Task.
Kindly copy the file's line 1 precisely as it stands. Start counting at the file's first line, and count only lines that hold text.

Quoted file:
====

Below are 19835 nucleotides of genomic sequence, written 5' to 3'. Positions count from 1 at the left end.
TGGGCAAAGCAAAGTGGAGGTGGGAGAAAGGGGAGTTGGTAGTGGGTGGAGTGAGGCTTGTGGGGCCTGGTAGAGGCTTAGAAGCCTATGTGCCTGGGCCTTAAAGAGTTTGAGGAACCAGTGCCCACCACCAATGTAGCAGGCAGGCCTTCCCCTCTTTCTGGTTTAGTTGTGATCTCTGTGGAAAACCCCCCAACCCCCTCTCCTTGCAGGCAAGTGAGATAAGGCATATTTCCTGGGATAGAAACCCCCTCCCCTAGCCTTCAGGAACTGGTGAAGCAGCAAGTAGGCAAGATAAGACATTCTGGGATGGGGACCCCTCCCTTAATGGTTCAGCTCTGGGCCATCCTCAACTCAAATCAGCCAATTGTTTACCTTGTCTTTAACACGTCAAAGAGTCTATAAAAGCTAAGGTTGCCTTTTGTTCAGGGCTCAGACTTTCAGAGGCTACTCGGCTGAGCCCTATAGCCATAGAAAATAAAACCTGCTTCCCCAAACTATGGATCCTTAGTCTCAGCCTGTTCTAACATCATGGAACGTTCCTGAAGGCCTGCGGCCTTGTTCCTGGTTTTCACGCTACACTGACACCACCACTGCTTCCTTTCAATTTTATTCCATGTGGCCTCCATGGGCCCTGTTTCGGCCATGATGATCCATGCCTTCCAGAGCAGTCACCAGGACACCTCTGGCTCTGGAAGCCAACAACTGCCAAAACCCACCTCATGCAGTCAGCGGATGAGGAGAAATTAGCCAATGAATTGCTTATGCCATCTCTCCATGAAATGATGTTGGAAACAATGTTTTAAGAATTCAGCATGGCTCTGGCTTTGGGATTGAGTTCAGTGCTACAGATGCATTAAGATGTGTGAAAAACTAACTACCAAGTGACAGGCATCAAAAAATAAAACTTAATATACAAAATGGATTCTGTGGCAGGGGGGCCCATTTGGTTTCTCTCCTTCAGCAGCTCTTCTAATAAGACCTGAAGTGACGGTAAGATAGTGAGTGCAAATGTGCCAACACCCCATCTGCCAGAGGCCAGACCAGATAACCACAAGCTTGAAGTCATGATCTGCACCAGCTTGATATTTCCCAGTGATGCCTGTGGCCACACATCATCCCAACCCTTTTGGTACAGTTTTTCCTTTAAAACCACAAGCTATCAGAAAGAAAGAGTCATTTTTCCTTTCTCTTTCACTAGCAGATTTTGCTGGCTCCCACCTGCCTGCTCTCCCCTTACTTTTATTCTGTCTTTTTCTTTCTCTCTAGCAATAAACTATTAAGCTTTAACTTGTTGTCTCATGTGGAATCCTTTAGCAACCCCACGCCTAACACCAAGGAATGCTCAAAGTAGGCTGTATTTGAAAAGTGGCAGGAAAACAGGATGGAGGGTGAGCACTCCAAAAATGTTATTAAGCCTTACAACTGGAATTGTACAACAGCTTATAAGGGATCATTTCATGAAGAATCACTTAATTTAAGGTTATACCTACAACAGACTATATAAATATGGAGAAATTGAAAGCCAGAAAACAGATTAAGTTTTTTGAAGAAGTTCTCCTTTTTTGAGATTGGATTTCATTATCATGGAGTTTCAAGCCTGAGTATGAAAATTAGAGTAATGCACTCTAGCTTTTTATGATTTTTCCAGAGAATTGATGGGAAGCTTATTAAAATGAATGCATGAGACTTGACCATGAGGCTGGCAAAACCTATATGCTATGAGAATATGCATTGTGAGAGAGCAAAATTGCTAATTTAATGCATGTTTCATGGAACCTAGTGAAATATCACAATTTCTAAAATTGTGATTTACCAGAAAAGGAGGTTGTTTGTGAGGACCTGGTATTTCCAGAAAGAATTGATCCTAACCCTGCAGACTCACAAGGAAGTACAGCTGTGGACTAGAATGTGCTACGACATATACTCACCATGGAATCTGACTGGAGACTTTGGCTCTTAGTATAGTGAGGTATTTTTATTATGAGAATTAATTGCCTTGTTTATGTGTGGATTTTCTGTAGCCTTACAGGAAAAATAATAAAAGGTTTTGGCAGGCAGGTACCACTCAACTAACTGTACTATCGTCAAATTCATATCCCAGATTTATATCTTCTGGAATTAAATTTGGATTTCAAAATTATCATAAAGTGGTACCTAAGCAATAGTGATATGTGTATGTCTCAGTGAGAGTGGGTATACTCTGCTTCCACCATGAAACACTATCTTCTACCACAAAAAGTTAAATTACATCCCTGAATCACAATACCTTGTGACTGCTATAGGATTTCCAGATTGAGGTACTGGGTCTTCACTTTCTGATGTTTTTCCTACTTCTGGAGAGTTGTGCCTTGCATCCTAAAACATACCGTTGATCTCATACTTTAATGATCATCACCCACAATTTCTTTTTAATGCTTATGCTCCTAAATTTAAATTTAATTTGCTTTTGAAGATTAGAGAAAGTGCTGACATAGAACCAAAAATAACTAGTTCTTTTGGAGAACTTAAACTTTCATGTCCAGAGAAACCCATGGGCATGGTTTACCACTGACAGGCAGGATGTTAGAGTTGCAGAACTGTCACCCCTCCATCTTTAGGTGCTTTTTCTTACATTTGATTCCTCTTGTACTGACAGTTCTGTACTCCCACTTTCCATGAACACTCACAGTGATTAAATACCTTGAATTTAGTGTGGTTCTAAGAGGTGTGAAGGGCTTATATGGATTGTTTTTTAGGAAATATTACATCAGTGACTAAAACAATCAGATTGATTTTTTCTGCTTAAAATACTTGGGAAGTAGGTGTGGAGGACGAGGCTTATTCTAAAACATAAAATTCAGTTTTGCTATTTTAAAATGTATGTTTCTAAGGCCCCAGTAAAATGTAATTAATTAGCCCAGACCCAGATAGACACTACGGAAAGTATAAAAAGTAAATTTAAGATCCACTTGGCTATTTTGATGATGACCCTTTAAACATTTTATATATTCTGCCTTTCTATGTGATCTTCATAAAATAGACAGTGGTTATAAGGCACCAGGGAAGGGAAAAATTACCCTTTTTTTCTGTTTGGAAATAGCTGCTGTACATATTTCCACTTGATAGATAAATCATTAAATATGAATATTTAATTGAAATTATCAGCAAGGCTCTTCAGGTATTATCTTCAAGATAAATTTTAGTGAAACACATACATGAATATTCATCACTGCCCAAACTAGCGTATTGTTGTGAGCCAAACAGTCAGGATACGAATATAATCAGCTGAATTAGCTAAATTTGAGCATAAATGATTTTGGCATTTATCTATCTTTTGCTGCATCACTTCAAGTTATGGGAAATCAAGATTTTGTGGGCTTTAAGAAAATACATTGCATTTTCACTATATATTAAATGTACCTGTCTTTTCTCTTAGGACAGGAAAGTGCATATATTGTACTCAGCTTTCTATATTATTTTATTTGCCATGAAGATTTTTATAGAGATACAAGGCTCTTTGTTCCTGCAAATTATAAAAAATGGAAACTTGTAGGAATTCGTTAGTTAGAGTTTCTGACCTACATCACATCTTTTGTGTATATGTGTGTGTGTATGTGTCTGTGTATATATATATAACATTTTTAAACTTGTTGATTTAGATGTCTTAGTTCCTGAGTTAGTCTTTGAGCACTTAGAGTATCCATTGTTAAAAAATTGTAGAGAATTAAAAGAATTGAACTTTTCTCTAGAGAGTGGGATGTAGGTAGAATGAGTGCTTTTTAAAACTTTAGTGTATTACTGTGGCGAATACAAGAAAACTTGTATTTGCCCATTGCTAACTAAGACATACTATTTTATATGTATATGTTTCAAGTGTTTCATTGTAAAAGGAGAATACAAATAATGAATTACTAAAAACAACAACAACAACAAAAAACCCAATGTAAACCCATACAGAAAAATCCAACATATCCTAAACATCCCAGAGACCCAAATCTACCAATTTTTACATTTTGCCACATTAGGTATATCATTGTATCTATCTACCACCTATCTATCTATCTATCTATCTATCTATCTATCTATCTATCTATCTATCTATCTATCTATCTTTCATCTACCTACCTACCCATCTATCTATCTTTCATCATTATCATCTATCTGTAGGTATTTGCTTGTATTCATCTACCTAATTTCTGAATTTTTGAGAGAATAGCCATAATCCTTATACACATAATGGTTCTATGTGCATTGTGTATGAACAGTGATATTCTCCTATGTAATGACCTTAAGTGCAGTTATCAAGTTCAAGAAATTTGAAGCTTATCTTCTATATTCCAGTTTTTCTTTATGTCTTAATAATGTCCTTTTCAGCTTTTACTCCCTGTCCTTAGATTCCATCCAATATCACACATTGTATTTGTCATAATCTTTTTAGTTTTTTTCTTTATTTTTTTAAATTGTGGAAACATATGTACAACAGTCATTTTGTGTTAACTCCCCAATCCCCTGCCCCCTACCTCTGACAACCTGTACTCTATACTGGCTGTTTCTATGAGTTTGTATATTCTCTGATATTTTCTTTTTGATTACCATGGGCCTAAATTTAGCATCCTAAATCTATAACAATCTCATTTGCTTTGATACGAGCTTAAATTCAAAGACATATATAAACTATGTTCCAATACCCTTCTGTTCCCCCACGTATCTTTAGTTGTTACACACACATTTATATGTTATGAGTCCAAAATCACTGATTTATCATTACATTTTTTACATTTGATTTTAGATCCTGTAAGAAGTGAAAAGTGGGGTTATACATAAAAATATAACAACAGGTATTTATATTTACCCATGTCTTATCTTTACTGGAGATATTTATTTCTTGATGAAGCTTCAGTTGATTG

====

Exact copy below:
Below are 19835 nucleotides of genomic sequence, written 5' to 3'. Positions count from 1 at the left end.